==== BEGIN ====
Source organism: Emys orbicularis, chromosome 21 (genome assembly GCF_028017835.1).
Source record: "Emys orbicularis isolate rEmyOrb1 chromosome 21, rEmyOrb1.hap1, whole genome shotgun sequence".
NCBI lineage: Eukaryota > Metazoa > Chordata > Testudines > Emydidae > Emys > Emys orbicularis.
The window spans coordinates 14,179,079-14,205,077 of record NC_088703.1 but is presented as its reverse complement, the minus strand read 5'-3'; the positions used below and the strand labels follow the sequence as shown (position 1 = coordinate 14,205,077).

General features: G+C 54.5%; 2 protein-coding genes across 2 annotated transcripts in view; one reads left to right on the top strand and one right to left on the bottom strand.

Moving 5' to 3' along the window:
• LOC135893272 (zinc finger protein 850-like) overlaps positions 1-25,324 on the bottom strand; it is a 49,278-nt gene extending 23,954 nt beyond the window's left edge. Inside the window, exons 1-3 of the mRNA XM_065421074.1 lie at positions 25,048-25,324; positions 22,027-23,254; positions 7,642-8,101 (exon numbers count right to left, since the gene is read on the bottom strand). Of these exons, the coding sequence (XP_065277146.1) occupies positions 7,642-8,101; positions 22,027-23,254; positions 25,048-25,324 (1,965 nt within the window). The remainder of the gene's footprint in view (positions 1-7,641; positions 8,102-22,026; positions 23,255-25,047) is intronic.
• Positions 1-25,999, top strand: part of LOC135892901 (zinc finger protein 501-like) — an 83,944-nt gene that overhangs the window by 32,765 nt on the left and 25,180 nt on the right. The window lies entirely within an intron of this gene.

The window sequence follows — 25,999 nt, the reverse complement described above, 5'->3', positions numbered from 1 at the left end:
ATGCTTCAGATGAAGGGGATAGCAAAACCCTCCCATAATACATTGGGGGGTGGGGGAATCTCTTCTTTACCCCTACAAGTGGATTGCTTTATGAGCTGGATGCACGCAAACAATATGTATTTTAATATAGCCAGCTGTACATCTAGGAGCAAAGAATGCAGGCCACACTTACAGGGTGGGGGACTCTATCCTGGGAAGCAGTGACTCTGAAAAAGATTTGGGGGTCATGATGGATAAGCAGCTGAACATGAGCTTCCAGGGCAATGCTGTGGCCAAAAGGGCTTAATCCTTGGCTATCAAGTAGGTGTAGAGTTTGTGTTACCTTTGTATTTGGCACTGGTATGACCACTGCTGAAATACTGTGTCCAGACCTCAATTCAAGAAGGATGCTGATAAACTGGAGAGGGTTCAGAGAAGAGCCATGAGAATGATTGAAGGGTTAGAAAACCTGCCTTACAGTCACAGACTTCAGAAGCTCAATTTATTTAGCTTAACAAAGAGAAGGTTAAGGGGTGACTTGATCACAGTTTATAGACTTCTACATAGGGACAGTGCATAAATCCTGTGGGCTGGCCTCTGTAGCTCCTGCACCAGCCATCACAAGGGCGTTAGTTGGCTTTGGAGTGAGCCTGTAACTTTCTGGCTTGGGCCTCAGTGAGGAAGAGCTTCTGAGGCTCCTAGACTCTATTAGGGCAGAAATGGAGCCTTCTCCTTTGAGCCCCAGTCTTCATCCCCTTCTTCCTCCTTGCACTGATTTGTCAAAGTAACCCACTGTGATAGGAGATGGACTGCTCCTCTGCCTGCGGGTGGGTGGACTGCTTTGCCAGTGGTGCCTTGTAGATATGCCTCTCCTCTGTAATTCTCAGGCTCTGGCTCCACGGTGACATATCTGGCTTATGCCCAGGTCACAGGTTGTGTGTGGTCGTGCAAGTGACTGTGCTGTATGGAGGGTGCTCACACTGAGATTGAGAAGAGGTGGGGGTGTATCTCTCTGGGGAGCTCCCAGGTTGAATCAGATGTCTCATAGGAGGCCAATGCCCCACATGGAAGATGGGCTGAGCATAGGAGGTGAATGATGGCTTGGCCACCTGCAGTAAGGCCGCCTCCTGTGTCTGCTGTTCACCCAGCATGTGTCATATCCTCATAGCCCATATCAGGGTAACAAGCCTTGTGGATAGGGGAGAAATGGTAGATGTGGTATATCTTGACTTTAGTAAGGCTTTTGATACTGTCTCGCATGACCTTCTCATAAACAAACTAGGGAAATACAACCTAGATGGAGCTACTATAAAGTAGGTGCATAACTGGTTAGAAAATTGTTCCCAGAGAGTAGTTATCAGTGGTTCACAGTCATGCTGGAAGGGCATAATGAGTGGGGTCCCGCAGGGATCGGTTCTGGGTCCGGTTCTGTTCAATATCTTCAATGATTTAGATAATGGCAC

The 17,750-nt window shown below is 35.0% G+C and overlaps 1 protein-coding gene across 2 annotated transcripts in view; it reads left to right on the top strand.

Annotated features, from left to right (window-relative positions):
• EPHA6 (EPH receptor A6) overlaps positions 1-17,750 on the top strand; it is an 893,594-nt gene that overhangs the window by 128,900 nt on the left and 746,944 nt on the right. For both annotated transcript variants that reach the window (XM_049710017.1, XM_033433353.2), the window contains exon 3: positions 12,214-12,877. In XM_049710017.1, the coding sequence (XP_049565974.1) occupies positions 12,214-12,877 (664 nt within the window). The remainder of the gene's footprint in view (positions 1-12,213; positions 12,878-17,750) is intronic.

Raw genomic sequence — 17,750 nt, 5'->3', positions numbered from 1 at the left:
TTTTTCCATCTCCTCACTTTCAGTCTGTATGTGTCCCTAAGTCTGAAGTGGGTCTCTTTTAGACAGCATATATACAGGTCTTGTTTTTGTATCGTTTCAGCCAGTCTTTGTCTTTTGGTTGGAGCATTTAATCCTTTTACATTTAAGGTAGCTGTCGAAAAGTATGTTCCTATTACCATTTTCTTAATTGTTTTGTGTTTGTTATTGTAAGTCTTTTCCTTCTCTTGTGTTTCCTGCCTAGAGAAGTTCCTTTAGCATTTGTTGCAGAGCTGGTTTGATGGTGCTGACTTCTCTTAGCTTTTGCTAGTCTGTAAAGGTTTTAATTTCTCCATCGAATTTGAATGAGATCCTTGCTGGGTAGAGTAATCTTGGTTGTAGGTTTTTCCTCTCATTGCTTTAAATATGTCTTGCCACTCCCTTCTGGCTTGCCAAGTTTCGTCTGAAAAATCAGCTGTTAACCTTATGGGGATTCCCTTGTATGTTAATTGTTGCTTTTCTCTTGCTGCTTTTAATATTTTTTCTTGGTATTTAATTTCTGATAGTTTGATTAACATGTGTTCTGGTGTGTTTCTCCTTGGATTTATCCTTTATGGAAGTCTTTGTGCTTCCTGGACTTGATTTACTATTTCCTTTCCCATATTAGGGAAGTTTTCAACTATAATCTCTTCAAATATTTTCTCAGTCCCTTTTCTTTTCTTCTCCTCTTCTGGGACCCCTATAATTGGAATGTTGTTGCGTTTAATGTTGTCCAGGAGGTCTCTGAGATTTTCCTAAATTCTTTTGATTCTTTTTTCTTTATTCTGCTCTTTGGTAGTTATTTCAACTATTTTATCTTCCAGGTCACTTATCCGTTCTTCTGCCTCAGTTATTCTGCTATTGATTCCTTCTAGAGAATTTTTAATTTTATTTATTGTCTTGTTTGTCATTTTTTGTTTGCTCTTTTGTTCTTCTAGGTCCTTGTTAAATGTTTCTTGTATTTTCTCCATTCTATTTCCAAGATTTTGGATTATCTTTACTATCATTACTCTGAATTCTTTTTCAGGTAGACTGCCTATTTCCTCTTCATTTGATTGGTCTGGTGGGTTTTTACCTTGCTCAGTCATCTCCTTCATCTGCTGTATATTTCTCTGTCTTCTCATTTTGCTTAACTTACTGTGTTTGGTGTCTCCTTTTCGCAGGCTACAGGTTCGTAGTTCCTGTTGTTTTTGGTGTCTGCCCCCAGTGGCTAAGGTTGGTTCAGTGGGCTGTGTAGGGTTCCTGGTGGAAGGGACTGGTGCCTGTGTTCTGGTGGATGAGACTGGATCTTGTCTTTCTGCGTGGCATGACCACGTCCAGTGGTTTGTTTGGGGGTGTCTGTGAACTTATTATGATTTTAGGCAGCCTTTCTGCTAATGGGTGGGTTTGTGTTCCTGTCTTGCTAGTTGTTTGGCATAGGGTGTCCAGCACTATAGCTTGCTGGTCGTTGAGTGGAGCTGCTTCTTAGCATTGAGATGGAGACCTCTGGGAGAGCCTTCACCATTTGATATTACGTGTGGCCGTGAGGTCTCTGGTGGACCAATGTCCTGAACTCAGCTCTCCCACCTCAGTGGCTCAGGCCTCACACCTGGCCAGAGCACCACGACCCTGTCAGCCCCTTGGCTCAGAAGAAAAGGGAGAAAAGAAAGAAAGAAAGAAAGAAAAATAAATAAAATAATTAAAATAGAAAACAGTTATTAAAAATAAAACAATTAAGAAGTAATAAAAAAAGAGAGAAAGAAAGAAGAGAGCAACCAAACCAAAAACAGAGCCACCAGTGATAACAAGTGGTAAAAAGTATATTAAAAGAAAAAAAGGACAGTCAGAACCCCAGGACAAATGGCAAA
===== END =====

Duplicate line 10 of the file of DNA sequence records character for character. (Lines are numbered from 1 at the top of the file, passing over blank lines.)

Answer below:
ATGCTTCAGATGAAGGGGATAGCAAAACCCTCCCATAATACATTGGGGGGTGGGGGAATCTCTTCTTTACCCCTACAAGTGGATTGCTTTATGAGCTGGATGCACGCAAACAATATGTATTTTAATATAGCCAGCTGTACATCTAGGAGCAAAGAATGCAGGCCACACTTACAGGGTGGGGGACTCTATCCTGGGAAGCAGTGACTCTGAAAAAGATTTGGGGGTCATGATGGATAAGCAGCTGAACATGAGCTTCCAGGGCAATGCTGTGGCCAAAAGGGCTTAATCCTTGGCTATCAAGTAGGTGTAGAGTTTGTGTTACCTTTGTATTTGGCACTGGTATGACCACTGCTGAAATACTGTGTCCAGACCTCAATTCAAGAAGGATGCTGATAAACTGGAGAGGGTTCAGAGAAGAGCCATGAGAATGATTGAAGGGTTAGAAAACCTGCCTTACAGTCACAGACTTCAGAAGCTCAATTTATTTAGCTTAACAAAGAGAAGGTTAAGGGGTGACTTGATCACAGTTTATAGACTTCTACATAGGGACAGTGCATAAATCCTGTGGGCTGGCCTCTGTAGCTCCTGCACCAGCCATCACAAGGGCGTTAGTTGGCTTTGGAGTGAGCCTGTAACTTTCTGGCTTGGGCCTCAGTGAGGAAGAGCTTCTGAGGCTCCTAGACTCTATTAGGGCAGAAATGGAGCCTTCTCCTTTGAGCCCCAGTCTTCATCCCCTTCTTCCTCCTTGCACTGATTTGTCAAAGTAACCCACTGTGATAGGAGATGGACTGCTCCTCTGCCTGCGGGTGGGTGGACTGCTTTGCCAGTGGTGCCTTGTAGATATGCCTCTCCTCTGTAATTCTCAGGCTCTGGCTCCACGGTGACATATCTGGCTTATGCCCAGGTCACAGGTTGTGTGTGGTCGTGCAAGTGACTGTGCTGTATGGAGGGTGCTCACACTGAGATTGAGAAGAGGTGGGGGTGTATCTCTCTGGGGAGCTCCCAGGTTGAATCAGATGTCTCATAGGAGGCCAATGCCCCACATGGAAGATGGGCTGAGCATAGGAGGTGAATGATGGCTTGGCCACCTGCAGTAAGGCCGCCTCCTGTGTCTGCTGTTCACCCAGCATGTGTCATATCCTCATAGCCCATATCAGGGTAACAAGCCTTGTGGATAGGGGAGAAATGGTAGATGTGGTATATCTTGACTTTAGTAAGGCTTTTGATACTGTCTCGCATGACCTTCTCATAAACAAACTAGGGAAATACAACCTAGATGGAGCTACTATAAAGTAGGTGCATAACTGGTTAGAAAATTGTTCCCAGAGAGTAGTTATCAGTGGTTCACAGTCATGCTGGAAGGGCATAATGAGTGGGGTCCCGCAGGGATCGGTTCTGGGTCCGGTTCTGTTCAATATCTTCAATGATTTAGATAATGGCAC